Female VHL disease patients enrolled in a prospective natural history study who were of reproductive age (16–35 years at study entrance) were included. Analysis of serial clinical and imaging findings was performed.

Results

Thirty-six consecutive female VHL disease patients harboring 177 hemangioblastomas were included (mean follow-up [± SD] 7.5 ± 2.3 years). Nine patients (25%) became pregnant (pregnancy cohort). The mean rates of development of new hemangioblastomas and peritumoral cysts in these women during pregnancy (0.4 ± 0.4 tumors/year; 0.1 ± 0.2 cysts/year) did not differ significantly (p > 0.05) from the mean rates in the same group during nonpregnant periods (0.3 ± 0.4 tumors/year; 0.1 ± −0.1 cysts/year) or from the rate in the 27 patients who did not become pregnant (the no-pregnancy cohort: 0.3 ± 0.5 tumors/year; 0.1 ± 0.2 cysts/year). Hemangioblastoma growth rates were similar (p > 0.05) during pregnancy (mean 29.8% ± 42.7% increase in volume per year) compared with during nonpregnant periods (41.4% ± 51.4%) in the pregnancy cohort and the no-pregnancy cohort (34.3% ± 55.3%). Peritumoral cyst growth rates during pregnancy (571.0% ± 887.4%) were similar (p > 0.05) to those of the no-pregnancy cohort (483.9% ± 493.9%), but the rates were significantly higher for women in the pregnancy cohort during nonpregnant periods (2373.6% ± 3392.9%; p < 0.05 for comparison with no-pregnancy cohort). There was no significant difference (p > 0.05) in the need for resection or the mean age at resection between the pregnancy (28% of hemangioblastomas in cohort; mean patient age at resection 30.2 ± 2.6 years) and no-pregnancy cohorts (19%; 32.3 ± 5.6 years).

Conclusions

Pregnancy is not associated with increased hemangioblastoma or peritumoral cyst development or progression in patients with VHL disease.

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John D. Heiss, Giancarlo Suffredini, Kamran D. Bakhtian, Malisa Sarntinoranont and Edward H. Oldfield

Object

Chiari malformation Type I (CM-I) is characterized by hindbrain deformity. We investigated the effects of craniocervical decompression surgery on the anatomical features of hindbrain deformity with a prospective MRI study of patients with CM-I.

Methods

A prospective longitudinal study was conducted in 48 patients with CM-I (39 with syringomyelia) treated with craniocervical decompression. Clinical examinations and cervical MRI were performed before surgery and 1 week, 3–6 months, and annually after surgery. Hindbrain deformity was defined by tonsillar ectopia, pointed cerebellar tonsils, and/or cervicomedullary protuberance. The length of the clivus, basiocciput (sphenooccipital synchondrosis to basion), supraocciput (internal occipital protuberance to opisthion), and anteroposterior (AP) width of CSF pathways at the foramen magnum were measured and compared with those from 18 healthy volunteers (control group).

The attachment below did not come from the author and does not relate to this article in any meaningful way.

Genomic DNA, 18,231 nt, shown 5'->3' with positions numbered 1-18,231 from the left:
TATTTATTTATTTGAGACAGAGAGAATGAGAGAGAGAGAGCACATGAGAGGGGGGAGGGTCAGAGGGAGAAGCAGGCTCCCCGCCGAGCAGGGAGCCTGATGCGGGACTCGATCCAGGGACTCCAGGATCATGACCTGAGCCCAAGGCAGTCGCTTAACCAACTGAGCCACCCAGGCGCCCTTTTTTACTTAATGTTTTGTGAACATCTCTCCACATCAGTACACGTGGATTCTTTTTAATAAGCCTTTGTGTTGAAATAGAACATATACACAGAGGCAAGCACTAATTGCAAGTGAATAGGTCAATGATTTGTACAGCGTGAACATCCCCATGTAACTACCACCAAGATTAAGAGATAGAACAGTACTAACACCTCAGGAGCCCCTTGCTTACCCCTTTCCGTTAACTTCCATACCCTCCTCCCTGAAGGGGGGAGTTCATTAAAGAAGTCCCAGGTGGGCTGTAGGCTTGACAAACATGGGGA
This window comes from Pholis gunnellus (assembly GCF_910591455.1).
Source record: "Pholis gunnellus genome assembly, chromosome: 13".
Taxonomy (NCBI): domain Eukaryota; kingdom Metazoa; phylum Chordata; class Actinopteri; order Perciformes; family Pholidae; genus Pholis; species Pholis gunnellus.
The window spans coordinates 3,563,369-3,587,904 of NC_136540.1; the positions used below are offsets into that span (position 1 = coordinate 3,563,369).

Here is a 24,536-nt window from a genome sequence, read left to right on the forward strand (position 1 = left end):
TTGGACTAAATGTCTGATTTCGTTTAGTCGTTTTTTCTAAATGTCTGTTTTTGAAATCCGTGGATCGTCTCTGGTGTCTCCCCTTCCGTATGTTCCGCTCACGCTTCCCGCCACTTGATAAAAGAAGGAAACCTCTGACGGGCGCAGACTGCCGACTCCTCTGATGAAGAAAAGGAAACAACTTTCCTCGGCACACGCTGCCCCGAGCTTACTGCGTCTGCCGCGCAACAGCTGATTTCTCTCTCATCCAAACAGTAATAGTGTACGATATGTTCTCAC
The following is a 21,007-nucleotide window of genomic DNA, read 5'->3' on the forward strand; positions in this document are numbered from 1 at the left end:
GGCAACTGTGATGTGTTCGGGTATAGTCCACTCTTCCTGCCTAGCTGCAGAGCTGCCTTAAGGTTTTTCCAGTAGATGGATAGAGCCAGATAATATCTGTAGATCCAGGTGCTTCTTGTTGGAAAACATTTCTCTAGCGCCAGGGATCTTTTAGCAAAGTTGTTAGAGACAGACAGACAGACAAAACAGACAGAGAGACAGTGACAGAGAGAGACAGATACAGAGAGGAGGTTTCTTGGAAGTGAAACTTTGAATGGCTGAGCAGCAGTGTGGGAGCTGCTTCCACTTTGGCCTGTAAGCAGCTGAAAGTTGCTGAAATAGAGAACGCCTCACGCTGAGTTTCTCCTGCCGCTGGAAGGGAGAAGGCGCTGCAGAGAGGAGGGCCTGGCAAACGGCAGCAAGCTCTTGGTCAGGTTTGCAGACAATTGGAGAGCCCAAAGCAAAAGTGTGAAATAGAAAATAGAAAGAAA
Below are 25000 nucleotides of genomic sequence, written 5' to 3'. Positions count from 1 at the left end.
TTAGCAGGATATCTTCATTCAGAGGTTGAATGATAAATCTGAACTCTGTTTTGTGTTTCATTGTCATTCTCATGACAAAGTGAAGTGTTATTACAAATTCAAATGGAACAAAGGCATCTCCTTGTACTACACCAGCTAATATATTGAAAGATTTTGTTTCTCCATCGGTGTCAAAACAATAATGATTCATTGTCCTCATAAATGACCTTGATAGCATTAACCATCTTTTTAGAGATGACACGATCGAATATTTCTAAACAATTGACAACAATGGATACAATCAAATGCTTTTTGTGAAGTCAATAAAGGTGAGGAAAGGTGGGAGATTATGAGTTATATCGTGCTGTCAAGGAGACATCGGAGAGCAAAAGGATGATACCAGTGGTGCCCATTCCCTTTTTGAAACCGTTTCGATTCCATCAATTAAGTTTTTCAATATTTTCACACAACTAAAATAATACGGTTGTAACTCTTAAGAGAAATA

Results

Before surgery, the patients' posterior fossa bones were short and their CSF pathways were narrow. All patients had tonsillar ectopia (mean [± SD] 12.3 ± 5.1 mm; normal 0.3 ± 1.0). The majority of patients had pointed tonsils and more than two-thirds exhibited a cervicomedullary protuberance. Clivus and basiocciput lengths were significantly shorter than the values obtained in the control group. However, the supraocciput length did not differ significantly from control measurements. The mean bulbopontine sulcus distance superior to the basion was 9.5 ± 2.6 mm (vs 13.6 ± 2.8 mm in controls; p < 0.0001). The AP widths of the CSF pathways at the level of the foramen magnum were significantly narrowed. After surgery, CSF pathways significantly expanded both ventrally and dorsally. By 3–6 months after surgery, pointed tonsils became round, cervicomedullary protuberance disappeared, and tonsillar ectopia diminished by 51% (to 6.0 ± 3.3 mm; p < 0.0001).

Conclusions

The cerebellar tonsils and brainstem assumed a normal appearance within 6 months after craniocervical decompression. These findings support the concept that the CM-I is not a congenital malformation of the neural elements but rather an acquired malformation that arises from pulsatile impaction of the cerebellar tonsils into the foramen magnum. Clinical trial registration no.: NCT00001327.

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Ali Reza Fathi, Ryszard M. Pluta, Kamran D. Bakhtian, Meng Qi and Russell R. Lonser

Object

Subarachnoid hemorrhage (SAH)-induced vasospasm is a significant underlying cause of aneurysm rupture-related morbidity and death. While long-term intravenous infusion of sodium nitrite (NaNO2) can prevent cerebral vasospasm after SAH, it is not known if the intravenous administration of this compound can reverse established SAH-induced vasospasm. To determine if the intravenous infusion of NaNO2 can reverse established vasospasm, the authors infused primates with the compound after SAH-induced vasospasm was established.

Methods

Subarachnoid hemorrhage–induced vasospasm was created in 14 cynomolgus macaques via subarachnoid implantation of a 5-ml blood clot. On Day 7 after clot implantation, animals were randomized to either control (saline infusion, 5 monkeys) or treatment groups (intravenous NaNO2 infusion at 300 μg/kg/hr for 3 hours [7 monkeys] or 8 hours [2 monkeys]). Arteriographic vessel diameter was blindly analyzed to determine the degree of vasospasm before, during, and after treatment. Nitric oxide metabolites (nitrite, nitrate, and S-nitrosothiols) were measured in whole blood and CSF.